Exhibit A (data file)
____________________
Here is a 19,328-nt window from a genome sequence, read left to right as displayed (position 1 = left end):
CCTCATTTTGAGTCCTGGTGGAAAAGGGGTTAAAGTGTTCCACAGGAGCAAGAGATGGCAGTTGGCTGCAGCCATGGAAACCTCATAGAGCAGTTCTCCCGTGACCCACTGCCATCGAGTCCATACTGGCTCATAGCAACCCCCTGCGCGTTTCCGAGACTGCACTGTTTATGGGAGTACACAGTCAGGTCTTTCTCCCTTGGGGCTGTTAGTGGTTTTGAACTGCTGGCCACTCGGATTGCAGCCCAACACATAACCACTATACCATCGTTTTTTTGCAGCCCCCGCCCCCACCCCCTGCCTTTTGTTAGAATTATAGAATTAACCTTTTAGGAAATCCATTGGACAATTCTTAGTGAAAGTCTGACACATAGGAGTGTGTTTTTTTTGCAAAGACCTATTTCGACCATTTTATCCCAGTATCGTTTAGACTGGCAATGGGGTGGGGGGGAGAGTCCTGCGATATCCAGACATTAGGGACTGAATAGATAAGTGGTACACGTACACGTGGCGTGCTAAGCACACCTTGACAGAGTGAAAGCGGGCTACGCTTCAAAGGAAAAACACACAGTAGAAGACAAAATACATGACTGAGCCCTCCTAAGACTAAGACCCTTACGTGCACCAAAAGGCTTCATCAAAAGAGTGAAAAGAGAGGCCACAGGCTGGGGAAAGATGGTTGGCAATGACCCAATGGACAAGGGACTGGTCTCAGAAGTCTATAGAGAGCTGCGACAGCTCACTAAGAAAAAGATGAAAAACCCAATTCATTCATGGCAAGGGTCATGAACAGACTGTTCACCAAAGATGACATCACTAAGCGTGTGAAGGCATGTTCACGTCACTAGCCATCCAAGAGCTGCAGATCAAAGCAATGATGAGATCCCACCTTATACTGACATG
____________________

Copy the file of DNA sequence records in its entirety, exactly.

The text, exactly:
Here is a 19,328-nt window from a genome sequence, read left to right as displayed (position 1 = left end):
CCTCATTTTGAGTCCTGGTGGAAAAGGGGTTAAAGTGTTCCACAGGAGCAAGAGATGGCAGTTGGCTGCAGCCATGGAAACCTCATAGAGCAGTTCTCCCGTGACCCACTGCCATCGAGTCCATACTGGCTCATAGCAACCCCCTGCGCGTTTCCGAGACTGCACTGTTTATGGGAGTACACAGTCAGGTCTTTCTCCCTTGGGGCTGTTAGTGGTTTTGAACTGCTGGCCACTCGGATTGCAGCCCAACACATAACCACTATACCATCGTTTTTTTGCAGCCCCCGCCCCCACCCCCTGCCTTTTGTTAGAATTATAGAATTAACCTTTTAGGAAATCCATTGGACAATTCTTAGTGAAAGTCTGACACATAGGAGTGTGTTTTTTTTGCAAAGACCTATTTCGACCATTTTATCCCAGTATCGTTTAGACTGGCAATGGGGTGGGGGGGAGAGTCCTGCGATATCCAGACATTAGGGACTGAATAGATAAGTGGTACACGTACACGTGGCGTGCTAAGCACACCTTGACAGAGTGAAAGCGGGCTACGCTTCAAAGGAAAAACACACAGTAGAAGACAAAATACATGACTGAGCCCTCCTAAGACTAAGACCCTTACGTGCACCAAAAGGCTTCATCAAAAGAGTGAAAAGAGAGGCCACAGGCTGGGGAAAGATGGTTGGCAATGACCCAATGGACAAGGGACTGGTCTCAGAAGTCTATAGAGAGCTGCGACAGCTCACTAAGAAAAAGATGAAAAACCCAATTCATTCATGGCAAGGGTCATGAACAGACTGTTCACCAAAGATGACATCACTAAGCGTGTGAAGGCATGTTCACGTCACTAGCCATCCAAGAGCTGCAGATCAAAGCAATGATGAGATCCCACCTTATACTGACATG